Write to the Senate Majority Leader, Dean Skelos, to let him know what the Rent Laws mean to you and your neighborhood at: Legislative Office Building, Room 909, Email address: firstname.lastname@example.org
For more information about the rent laws, or to learn how to get involved in the "Real Rent Reform" campaign, please call my community office at 212-807-7900.
Eleventh Avenue Re-Zoning
In the past decade, a tremendous amount of land has been rezoned throughout the city, especially in our area.
Our neighborhood has another re-zoning proposal coming that has been in the making for nearly 3 years. This time, City Planning has worked closely with Community Board 4, which is a co-applicant with City Planning to re-zone all or portions of 18 blocks, bounded by West 43rd Street, West 55th Street, Twelfth Avenue and a shifting line between Tenth and Eleventh Avenues.
I generally support the resolution adopted by the board in March, which includes: tops off residential development on the east side of Eleventh Ave at 120 feet; prevents further hotel proliferation in the area west of Eleventh Avenue and sets maximum building heights of 135 feet; and create an Inclusionary Housing Designated Area to facilitate the development of affordable housing. However, it would have been much better if two of the most important aspects of the Clinton Special District - the anti-harassment and no demolition provisions - had been included. These provisions would help preserve affordable housing and protect tenants.
I urge the board to address these issues with a new land use review.
The City Planning Commission will be taking this issue up on Wednesday, April 13. I plan to submit testimony.
34th Street Transitway
Thirty-Fourth Street is a crucial cross-town artery that is important to residents, commuters, and tourists; it is also Midtown's most congested through street. The street's two bus routes, the M16 and M34, crawl at an average speed of just 4.5 miles per hour. And, while NYC Dept. of Transportation has implemented dedicated bus lanes, this has only increased the speed by an average 0.5 MPH. With all the new development o n the West side, something must be done to relieve this clogged thoroughfare. However, what is done must not conflict with the needs of people who live and work along 34th Street.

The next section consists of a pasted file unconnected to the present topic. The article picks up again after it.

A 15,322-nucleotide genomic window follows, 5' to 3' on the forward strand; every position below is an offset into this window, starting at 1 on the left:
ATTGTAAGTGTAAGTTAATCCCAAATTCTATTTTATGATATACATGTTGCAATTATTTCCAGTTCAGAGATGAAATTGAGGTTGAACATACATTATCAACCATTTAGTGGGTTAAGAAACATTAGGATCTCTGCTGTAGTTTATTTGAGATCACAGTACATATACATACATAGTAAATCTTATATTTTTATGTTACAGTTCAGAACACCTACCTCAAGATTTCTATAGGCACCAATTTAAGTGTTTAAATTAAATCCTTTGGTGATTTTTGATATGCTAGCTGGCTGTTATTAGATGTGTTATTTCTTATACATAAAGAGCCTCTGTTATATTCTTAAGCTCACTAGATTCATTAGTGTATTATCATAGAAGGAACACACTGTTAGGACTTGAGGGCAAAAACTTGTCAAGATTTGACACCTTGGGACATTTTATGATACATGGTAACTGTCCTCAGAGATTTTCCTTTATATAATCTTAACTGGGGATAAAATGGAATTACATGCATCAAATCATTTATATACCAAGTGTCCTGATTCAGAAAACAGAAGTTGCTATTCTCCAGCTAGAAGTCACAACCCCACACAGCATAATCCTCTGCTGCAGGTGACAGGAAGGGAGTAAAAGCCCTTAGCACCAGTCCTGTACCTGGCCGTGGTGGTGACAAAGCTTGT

Last year, DOT put out several proposals. For the past several months, it engaged the community through surveys, town halls, and a Community Advisory Committee.
As a result, a new plan for 34th Street has been significantly altered to meet the needs of the residents and businesses along the congested corridor. However, the Murray Hill Neighborhood Association has raised a number of questions that still need to be explored.
One of the best aspects of the new plan is the 18,000 square feet of additional sidewalk space that will be created through "bulb outs," where the sidewalk and curb will be extended to "meet" the bus and will also house the bus shelter, off-board fare collection machines, and signage.
The proposal is available online at:
http://www.nyc.gov/html/brt/html/next/34th_transit.shtml#design. Visuals can be downloaded through the "Preliminary Design" section. If you have questions about this proposal or would like to let me know what you think about it, please contact Jeffrey LeFrancois in my community office at 212-807-7900 or GottfriedR@assembly.state.ny.us.
A Major Success at London Terrace
In 1996, the co-op sponsor of London Terrace Towers filed a "hardship" application with DHCR (now called "NYS Homes and Community Renewal") to increase the rents on the buildings' remaining Rent Controlled tenants. After 10 years, DHCR approved the application, which not only granted the rent increase, but also required the tenants to pay thousands of dollars in back rent. For some of the mostly elderly tenants, this would have resulted in monthly increases of $500.
Over the past four years, I and the other local elected officials have been working with the tenants to convince the agency that it applied the wrong formula, and the rent increases s hould be much lower. Earlier this year, the agency ruled that the landlord was not entitled to any rent increases.
Unfortunately, the fight is not over. The landlord has filed an appeal in court.
Gottfried to Moderate Health Care Reform Panel
The New York Citizens Committee on Health Care Decisions promotes understanding of health care issues through public forums, community meetings, and public opinion and policy discussions.
On Friday evening, April 8, I will be the moderator of a panel hosted by NYCCHCD entitled "Health Care Reform: You Have the Questions - We Have the Answers." It will be at the New York Society for Ethical Culture 2 West 64th Street, from 6:00-8:30pm.
214 West 29th Street
New York, NY 10001
Albany, NY 12248